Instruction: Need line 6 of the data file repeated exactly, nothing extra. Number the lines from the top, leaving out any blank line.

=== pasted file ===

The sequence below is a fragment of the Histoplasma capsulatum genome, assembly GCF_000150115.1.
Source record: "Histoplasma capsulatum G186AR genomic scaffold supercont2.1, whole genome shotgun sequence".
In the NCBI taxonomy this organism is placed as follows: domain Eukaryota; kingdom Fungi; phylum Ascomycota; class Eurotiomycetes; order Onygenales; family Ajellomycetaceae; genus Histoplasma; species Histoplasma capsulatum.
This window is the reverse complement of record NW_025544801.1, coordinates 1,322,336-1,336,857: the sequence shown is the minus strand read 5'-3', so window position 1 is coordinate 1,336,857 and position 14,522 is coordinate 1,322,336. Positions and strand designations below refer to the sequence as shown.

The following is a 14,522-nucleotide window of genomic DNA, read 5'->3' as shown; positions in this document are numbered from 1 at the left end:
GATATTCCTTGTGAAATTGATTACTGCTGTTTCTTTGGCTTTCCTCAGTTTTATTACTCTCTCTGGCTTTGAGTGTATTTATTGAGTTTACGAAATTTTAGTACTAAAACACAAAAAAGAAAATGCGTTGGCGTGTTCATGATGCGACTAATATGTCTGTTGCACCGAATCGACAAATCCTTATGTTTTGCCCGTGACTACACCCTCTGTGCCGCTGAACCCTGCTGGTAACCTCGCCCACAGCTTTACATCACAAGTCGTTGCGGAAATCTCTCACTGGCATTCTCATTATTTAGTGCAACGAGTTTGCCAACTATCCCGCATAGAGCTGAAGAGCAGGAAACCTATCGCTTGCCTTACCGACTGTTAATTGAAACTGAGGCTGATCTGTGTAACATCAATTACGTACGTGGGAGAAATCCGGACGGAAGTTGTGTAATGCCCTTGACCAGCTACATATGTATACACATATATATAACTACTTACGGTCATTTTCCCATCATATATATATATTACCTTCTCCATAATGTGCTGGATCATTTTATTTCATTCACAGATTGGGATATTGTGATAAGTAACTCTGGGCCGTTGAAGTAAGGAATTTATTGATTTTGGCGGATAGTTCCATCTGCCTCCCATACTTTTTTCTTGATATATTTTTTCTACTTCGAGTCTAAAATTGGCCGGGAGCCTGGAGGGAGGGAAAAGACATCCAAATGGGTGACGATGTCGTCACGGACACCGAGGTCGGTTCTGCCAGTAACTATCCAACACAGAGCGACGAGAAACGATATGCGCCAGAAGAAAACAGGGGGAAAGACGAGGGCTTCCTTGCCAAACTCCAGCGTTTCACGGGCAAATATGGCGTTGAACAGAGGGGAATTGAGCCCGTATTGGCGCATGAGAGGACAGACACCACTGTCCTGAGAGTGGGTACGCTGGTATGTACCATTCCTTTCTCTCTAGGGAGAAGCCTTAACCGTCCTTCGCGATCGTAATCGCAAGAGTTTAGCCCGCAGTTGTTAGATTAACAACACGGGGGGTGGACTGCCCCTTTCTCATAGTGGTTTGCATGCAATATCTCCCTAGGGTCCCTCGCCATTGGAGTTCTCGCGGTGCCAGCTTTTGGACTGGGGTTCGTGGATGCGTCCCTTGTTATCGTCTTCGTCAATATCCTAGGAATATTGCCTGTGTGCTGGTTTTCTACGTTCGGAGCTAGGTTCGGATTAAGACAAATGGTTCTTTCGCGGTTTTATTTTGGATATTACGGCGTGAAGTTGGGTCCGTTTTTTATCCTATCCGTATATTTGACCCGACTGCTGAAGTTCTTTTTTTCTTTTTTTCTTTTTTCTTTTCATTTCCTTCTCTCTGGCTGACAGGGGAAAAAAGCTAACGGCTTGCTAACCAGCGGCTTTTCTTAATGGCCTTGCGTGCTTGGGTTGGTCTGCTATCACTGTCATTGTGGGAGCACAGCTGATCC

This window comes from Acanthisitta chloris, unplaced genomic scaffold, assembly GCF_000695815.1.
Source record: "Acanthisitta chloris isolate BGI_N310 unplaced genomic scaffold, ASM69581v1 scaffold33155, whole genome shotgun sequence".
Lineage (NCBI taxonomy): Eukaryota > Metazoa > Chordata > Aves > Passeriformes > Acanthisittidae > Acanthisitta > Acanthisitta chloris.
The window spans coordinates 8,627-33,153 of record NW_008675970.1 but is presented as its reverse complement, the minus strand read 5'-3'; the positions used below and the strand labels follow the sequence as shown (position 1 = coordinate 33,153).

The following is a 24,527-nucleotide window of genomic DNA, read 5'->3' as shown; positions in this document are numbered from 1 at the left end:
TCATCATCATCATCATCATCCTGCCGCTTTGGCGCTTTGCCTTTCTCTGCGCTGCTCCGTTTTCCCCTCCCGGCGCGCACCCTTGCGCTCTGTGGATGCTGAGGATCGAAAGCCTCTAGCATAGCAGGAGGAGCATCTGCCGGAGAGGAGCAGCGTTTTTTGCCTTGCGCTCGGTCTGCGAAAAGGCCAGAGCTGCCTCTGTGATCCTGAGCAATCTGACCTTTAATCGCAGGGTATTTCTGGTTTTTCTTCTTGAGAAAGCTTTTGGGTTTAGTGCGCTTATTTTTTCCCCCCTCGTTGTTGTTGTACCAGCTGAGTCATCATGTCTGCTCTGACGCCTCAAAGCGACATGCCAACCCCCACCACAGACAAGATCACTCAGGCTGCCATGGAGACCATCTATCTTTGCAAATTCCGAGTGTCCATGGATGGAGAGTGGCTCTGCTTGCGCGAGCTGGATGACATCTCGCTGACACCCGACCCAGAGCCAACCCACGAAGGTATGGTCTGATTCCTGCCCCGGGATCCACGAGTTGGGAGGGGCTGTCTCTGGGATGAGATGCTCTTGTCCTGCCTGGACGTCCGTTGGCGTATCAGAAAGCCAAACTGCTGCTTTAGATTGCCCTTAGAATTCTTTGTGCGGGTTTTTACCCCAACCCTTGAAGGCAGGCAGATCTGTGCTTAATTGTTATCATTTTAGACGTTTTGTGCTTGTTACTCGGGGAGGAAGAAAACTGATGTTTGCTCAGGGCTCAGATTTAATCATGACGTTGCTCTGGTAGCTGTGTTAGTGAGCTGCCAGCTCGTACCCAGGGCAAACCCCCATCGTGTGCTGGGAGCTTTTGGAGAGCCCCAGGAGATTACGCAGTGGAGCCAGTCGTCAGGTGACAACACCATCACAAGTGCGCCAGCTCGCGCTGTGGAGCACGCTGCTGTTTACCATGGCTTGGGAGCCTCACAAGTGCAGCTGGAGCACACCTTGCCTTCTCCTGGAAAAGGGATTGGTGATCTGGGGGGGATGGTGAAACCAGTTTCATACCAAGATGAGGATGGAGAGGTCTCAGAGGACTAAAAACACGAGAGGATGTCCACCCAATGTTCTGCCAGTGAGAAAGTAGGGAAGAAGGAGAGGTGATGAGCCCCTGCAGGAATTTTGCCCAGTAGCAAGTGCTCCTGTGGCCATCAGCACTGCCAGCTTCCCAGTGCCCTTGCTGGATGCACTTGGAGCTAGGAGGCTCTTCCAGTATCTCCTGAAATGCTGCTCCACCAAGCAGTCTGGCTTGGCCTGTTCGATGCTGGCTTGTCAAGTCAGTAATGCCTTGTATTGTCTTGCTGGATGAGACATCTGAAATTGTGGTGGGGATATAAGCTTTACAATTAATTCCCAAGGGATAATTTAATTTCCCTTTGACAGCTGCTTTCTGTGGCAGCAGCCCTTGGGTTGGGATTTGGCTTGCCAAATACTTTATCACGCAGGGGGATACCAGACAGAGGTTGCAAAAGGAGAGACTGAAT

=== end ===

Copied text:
GATATTCCTTGTGAAATTGATTACTGCTGTTTCTTTGGCTTTCCTCAGTTTTATTACTCTCTCTGGCTTTGAGTGTATTTATTGAGTTTACGAAATTTTAGTACTAAAACACAAAAAAGAAAATGCGTTGGCGTGTTCATGATGCGACTAATATGTCTGTTGCACCGAATCGACAAATCCTTATGTTTTGCCCGTGACTACACCCTCTGTGCCGCTGAACCCTGCTGGTAACCTCGCCCACAGCTTTACATCACAAGTCGTTGCGGAAATCTCTCACTGGCATTCTCATTATTTAGTGCAACGAGTTTGCCAACTATCCCGCATAGAGCTGAAGAGCAGGAAACCTATCGCTTGCCTTACCGACTGTTAATTGAAACTGAGGCTGATCTGTGTAACATCAATTACGTACGTGGGAGAAATCCGGACGGAAGTTGTGTAATGCCCTTGACCAGCTACATATGTATACACATATATATAACTACTTACGGTCATTTTCCCATCATATATATATATTACCTTCTCCATAATGTGCTGGATCATTTTATTTCATTCACAGATTGGGATATTGTGATAAGTAACTCTGGGCCGTTGAAGTAAGGAATTTATTGATTTTGGCGGATAGTTCCATCTGCCTCCCATACTTTTTTCTTGATATATTTTTTCTACTTCGAGTCTAAAATTGGCCGGGAGCCTGGAGGGAGGGAAAAGACATCCAAATGGGTGACGATGTCGTCACGGACACCGAGGTCGGTTCTGCCAGTAACTATCCAACACAGAGCGACGAGAAACGATATGCGCCAGAAGAAAACAGGGGGAAAGACGAGGGCTTCCTTGCCAAACTCCAGCGTTTCACGGGCAAATATGGCGTTGAACAGAGGGGAATTGAGCCCGTATTGGCGCATGAGAGGACAGACACCACTGTCCTGAGAGTGGGTACGCTGGTATGTACCATTCCTTTCTCTCTAGGGAGAAGCCTTAACCGTCCTTCGCGATCGTAATCGCAAGAGTTTAGCCCGCAGTTGTTAGATTAACAACACGGGGGGTGGACTGCCCCTTTCTCATAGTGGTTTGCATGCAATATCTCCCTAGGGTCCCTCGCCATTGGAGTTCTCGCGGTGCCAGCTTTTGGACTGGGGTTCGTGGATGCGTCCCTTGTTATCGTCTTCGTCAATATCCTAGGAATATTGCCTGTGTGCTGGTTTTCTACGTTCGGAGCTAGGTTCGGATTAAGACAAATGGTTCTTTCGCGGTTTTATTTTGGATATTACGGCGTGAAGTTGGGTCCGTTTTTTATCCTATCCGTATATTTGACCCGACTGCTGAAGTTCTTTTTTTCTTTTTTTCTTTTTTCTTTTCATTTCCTTCTCTCTGGCTGACAGGGGAAAAAAGCTAACGGCTTGCTAACCAGCGGCTTTTCTTAATGGCCTTGCGTGCTTGGGTTGGTCTGCTATCACTGTCATTGTGGGAGCACAGCTGATCC